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PaStA - Patch Stack Analysis

Getting PaStA

Clone PaStA and its resources submodule. The resources contain configuration as well as results of some sample projects.

$ git clone
$ cd PaStA
$ git submodule update --recursive --init resources


PaStA requires Python3 and comes with the following dependencies:

  • git
  • pygit2
  • git-python (for patch_descriptions only)
  • R (tikzDevice, ggplot2)
  • fuzzywuzzy + python-levenshtein
  • procmail
  • python-anytree
  • python-dateparser
  • python scikit-learn
  • python-toml
  • python-tqdm
  • flask
    • flask-wtf
    • flask-bootstrap
    • flask-nav

On Ubuntu 18.10 as reference distro, those dependencies can easily installed with:

# apt install python3-sklearn python3-git python3-pygit2 python3-fuzzywuzzy python3-pip python3-tqdm \
              git procmail
$ pip3 install --user flask-bootstrap flask-nav anytree

Getting started

  • Select the active project configuration ./pasta select linux
  • Run PaStA ./pasta -h

Running PaStA

PaStA's caches

Many projects contain thousands of commits. It is time-consuming to determine and load commits. To increase overall performance, PaStA persists lists of commit hashes and creates pkl-based commit caches. Those lists will be created when needed. PaStA detects changes in the configuration file and automatically updates those lists.

The commit cache has to be created manually:

$ ./pasta sync # Creates cache file for commits on the patch stacks
$ ./pasta sync -mbox # Update / synchronise mailboxes before creating caches

Detecting and grouping similar patches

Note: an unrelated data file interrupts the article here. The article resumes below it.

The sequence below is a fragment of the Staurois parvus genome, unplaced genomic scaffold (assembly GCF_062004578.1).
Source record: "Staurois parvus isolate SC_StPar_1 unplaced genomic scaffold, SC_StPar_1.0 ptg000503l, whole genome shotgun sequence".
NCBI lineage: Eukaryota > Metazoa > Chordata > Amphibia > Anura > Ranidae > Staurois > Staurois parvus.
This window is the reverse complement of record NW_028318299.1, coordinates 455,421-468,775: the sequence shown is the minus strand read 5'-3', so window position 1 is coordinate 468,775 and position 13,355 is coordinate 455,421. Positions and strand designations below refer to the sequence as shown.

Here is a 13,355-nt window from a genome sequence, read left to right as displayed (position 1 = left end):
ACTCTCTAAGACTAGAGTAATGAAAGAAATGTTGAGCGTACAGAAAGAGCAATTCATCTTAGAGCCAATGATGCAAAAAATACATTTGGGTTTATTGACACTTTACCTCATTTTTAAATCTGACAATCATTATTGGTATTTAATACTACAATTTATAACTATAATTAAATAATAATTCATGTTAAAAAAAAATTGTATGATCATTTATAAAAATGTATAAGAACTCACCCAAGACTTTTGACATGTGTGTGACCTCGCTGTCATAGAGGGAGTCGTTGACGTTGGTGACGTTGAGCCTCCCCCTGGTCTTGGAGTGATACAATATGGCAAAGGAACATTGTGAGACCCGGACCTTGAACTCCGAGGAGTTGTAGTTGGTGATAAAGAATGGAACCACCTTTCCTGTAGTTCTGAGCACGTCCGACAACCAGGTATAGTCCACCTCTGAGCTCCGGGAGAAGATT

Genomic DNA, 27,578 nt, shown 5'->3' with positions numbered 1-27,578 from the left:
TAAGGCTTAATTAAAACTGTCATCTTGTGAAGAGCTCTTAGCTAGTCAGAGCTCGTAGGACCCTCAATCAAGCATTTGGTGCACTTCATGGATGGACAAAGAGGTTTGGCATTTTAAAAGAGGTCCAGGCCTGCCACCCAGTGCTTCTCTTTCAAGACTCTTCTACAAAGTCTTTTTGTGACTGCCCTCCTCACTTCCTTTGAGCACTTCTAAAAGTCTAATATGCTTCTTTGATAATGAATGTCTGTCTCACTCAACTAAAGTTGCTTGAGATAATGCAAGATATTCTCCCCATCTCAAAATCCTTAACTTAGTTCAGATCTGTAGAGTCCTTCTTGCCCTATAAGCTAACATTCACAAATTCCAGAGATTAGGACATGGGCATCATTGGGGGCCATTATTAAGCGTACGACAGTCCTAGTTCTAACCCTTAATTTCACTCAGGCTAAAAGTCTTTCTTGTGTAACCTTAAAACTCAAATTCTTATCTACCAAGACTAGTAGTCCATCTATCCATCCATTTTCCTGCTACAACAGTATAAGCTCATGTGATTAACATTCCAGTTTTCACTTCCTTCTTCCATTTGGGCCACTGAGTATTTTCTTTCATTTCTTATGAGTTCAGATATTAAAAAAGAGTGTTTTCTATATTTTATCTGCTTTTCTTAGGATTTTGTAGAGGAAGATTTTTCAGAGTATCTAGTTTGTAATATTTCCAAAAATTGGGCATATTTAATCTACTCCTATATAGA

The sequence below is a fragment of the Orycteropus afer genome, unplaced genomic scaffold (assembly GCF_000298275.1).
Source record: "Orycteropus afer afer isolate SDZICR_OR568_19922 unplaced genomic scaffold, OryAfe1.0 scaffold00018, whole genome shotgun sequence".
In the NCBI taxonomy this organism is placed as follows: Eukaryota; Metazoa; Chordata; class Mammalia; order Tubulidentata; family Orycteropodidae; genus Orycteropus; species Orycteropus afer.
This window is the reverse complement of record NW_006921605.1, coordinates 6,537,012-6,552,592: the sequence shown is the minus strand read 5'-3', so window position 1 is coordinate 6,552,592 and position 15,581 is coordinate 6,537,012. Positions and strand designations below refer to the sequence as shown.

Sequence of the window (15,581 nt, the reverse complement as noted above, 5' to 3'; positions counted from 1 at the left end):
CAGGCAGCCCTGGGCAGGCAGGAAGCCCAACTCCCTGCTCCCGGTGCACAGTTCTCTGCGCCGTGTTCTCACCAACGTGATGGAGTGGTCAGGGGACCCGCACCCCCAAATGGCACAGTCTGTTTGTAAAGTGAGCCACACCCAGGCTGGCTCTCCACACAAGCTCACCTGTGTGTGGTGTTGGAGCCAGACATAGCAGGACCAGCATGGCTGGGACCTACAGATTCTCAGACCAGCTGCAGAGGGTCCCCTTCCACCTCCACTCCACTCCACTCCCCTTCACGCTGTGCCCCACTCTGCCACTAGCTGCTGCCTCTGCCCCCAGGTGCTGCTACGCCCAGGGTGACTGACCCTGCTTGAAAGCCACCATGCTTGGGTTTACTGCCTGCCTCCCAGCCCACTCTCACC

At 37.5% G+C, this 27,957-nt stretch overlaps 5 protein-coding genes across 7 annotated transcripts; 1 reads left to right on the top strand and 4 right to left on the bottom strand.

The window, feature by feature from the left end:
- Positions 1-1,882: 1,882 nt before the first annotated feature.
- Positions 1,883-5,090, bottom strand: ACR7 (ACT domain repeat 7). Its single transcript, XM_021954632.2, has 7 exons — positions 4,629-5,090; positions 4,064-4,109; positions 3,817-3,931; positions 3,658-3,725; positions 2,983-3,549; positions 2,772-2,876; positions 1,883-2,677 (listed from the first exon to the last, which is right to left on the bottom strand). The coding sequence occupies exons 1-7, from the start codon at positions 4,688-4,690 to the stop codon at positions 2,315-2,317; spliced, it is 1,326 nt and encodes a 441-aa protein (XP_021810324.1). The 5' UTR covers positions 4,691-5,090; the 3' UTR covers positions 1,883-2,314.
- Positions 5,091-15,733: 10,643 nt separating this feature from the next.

Detecting similar patches on patch stacks (i.e., branches) and eventually linking them into equivalence classes is split in two different commands: pasta analyse and pasta rate. Reason for the split is the comparatively long duration of the analysation phase. After pasta analyse, you might want to reuse the results of the analysation and run pasta rate for several times on the same data set.

The detection phase is split in four steps:

  1. Comparing successive versions on the patch stacks
    $ ./pasta analyse succ
    $ ./pasta rate
  2. For more fine-granular classification, compare representants of existing equivalence classes
    $ ./pasta analyse rep
    $ ./pasta rate
  3. Once you think you have found all equivalence classes you can find to find representants of them upstream
    $ ./pasta analyse upstream
    $ ./pasta rate

This will create a patch-groups file inside the resources directory of your projecta. Each line represents a group of similar patches, commit hashes are separated by whitespaces. A line can optionally end with ' => ' and point to upstream commit hash(es).

Run statistics

After PaStA created the patch-groups file, you can run some predefined statistics on your data by running

$ ./pasta statistics

This will automatically create a new directory inside your resources and place csv files that serve as input for R. Afterwards, pasta statistics automatically invokes R, plots some graphs and stores them in the same directory as png and tikz files.